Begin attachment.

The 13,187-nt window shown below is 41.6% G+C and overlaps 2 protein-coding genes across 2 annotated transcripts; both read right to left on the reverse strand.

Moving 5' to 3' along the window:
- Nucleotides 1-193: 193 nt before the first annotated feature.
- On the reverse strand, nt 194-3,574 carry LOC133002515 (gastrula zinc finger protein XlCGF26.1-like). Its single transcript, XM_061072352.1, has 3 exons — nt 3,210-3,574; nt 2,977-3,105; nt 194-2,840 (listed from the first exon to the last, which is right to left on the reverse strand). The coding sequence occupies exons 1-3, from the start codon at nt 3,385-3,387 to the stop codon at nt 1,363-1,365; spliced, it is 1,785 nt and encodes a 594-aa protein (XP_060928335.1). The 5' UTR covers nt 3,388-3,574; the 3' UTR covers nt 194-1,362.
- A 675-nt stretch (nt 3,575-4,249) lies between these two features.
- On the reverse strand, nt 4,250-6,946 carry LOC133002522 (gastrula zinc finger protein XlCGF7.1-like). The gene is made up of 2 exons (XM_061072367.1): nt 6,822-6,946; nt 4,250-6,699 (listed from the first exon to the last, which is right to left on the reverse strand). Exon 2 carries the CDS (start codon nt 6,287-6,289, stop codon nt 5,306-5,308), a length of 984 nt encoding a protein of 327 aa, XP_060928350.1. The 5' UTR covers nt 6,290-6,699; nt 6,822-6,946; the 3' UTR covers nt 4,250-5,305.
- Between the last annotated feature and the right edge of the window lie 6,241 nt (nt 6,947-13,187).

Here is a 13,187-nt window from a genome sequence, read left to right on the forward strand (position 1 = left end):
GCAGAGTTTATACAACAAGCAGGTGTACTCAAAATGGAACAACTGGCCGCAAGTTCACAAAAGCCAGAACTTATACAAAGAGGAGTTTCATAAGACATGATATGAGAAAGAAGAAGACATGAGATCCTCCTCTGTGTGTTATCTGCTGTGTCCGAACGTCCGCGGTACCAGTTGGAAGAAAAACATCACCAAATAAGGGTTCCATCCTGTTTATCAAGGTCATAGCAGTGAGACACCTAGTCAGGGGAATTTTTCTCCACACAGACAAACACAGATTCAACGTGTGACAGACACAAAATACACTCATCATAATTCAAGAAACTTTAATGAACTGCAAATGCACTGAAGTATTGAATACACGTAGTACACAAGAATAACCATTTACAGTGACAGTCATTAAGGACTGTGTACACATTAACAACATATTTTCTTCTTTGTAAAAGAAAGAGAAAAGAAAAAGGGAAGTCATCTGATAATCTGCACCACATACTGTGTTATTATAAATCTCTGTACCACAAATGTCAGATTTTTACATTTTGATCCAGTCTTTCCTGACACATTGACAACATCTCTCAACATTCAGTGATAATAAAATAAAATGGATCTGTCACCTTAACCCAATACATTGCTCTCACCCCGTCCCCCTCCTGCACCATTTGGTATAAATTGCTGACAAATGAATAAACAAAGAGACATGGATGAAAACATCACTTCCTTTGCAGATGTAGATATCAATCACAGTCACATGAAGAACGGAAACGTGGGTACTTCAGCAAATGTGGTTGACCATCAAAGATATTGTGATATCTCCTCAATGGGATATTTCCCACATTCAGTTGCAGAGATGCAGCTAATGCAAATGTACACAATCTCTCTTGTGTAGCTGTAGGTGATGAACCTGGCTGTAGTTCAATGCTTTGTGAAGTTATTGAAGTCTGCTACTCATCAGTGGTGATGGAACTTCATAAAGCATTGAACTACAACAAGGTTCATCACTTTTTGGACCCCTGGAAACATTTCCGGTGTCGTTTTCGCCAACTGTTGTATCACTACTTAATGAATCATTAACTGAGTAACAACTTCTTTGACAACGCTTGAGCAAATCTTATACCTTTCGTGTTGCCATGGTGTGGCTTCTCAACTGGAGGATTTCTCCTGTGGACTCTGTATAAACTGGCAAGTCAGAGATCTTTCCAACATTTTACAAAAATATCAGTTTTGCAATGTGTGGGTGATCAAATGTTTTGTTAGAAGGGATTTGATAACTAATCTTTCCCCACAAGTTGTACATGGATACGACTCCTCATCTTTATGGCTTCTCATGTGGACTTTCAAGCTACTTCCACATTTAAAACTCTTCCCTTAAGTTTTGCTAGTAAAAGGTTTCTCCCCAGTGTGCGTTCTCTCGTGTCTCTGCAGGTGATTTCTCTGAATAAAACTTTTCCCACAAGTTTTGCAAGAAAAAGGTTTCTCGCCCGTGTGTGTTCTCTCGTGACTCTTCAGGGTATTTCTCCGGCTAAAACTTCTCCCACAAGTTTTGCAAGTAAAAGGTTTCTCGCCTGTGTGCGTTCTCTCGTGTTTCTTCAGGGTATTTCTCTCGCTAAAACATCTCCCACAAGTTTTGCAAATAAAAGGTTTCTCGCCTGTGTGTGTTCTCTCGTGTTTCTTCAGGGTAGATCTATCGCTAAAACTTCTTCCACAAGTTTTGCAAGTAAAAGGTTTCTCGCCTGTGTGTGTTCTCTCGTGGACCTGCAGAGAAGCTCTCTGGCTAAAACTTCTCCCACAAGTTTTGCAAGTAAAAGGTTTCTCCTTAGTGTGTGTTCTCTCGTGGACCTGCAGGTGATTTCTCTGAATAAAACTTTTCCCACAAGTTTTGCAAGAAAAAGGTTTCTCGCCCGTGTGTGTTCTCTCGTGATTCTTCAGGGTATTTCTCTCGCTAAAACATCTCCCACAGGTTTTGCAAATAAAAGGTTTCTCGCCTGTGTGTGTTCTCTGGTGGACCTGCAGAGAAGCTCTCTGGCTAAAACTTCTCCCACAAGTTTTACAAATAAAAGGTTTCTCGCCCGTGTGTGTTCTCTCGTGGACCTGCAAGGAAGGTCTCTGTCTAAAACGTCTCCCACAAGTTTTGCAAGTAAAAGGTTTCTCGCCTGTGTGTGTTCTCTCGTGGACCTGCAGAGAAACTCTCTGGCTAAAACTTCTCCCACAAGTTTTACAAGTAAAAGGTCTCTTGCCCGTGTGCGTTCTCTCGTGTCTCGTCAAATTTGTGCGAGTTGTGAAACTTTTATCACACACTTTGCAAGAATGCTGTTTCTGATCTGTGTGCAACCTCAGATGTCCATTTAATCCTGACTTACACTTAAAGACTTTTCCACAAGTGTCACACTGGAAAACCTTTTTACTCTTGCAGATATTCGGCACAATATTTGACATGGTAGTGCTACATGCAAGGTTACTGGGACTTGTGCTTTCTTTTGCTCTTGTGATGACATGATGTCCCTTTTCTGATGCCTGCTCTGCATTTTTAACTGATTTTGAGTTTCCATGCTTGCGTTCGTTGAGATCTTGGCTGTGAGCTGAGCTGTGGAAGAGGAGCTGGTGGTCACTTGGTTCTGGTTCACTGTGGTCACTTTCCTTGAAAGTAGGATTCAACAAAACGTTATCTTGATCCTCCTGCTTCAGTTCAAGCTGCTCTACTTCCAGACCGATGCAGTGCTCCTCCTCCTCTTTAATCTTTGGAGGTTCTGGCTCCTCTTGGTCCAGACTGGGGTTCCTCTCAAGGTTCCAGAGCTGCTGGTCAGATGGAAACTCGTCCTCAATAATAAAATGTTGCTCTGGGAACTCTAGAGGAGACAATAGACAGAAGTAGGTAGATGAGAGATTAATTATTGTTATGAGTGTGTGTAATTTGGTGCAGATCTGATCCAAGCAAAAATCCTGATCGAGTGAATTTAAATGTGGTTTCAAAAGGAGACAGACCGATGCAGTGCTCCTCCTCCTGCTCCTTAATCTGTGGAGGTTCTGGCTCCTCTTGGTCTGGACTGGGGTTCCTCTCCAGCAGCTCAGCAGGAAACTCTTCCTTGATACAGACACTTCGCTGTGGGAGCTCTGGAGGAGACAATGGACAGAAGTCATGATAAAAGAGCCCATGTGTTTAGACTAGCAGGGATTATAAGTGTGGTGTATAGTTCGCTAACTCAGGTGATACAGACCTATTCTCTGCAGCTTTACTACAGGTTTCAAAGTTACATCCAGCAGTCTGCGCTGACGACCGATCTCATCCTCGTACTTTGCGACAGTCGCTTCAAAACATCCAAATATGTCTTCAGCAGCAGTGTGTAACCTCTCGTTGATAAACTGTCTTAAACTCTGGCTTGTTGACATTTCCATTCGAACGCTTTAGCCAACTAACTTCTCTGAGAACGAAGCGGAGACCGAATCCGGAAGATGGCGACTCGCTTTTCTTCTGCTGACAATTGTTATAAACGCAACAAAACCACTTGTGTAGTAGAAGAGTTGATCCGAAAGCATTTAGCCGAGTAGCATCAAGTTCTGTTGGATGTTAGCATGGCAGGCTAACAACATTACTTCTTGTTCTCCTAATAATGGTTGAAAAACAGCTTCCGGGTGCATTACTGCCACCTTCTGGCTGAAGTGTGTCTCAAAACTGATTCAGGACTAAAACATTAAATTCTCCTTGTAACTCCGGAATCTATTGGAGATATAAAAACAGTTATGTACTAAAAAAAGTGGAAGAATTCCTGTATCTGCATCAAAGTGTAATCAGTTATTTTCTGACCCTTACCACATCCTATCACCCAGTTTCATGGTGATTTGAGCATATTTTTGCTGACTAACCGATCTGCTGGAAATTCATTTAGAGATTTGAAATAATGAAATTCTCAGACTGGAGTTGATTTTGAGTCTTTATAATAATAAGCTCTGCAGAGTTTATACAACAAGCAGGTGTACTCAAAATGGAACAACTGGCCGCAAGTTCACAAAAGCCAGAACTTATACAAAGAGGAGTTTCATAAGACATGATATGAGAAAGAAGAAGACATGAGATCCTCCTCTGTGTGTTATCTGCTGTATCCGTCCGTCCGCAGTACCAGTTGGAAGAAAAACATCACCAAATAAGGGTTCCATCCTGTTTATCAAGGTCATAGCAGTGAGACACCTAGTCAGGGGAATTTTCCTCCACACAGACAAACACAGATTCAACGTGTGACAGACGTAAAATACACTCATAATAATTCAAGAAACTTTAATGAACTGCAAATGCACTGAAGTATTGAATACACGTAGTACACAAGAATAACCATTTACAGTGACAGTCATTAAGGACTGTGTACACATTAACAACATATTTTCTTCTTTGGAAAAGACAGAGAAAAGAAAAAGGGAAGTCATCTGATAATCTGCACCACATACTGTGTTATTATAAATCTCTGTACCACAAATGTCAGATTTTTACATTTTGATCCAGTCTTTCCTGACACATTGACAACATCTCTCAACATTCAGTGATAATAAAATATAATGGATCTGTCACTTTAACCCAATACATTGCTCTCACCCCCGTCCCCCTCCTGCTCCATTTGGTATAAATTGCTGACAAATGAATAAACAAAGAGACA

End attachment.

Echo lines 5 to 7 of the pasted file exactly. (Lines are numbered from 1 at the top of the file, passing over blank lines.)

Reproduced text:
- A 675-nt stretch (nt 3,575-4,249) lies between these two features.
- On the reverse strand, nt 4,250-6,946 carry LOC133002522 (gastrula zinc finger protein XlCGF7.1-like). The gene is made up of 2 exons (XM_061072367.1): nt 6,822-6,946; nt 4,250-6,699 (listed from the first exon to the last, which is right to left on the reverse strand). Exon 2 carries the CDS (start codon nt 6,287-6,289, stop codon nt 5,306-5,308), a length of 984 nt encoding a protein of 327 aa, XP_060928350.1. The 5' UTR covers nt 6,290-6,699; nt 6,822-6,946; the 3' UTR covers nt 4,250-5,305.
- Between the last annotated feature and the right edge of the window lie 6,241 nt (nt 6,947-13,187).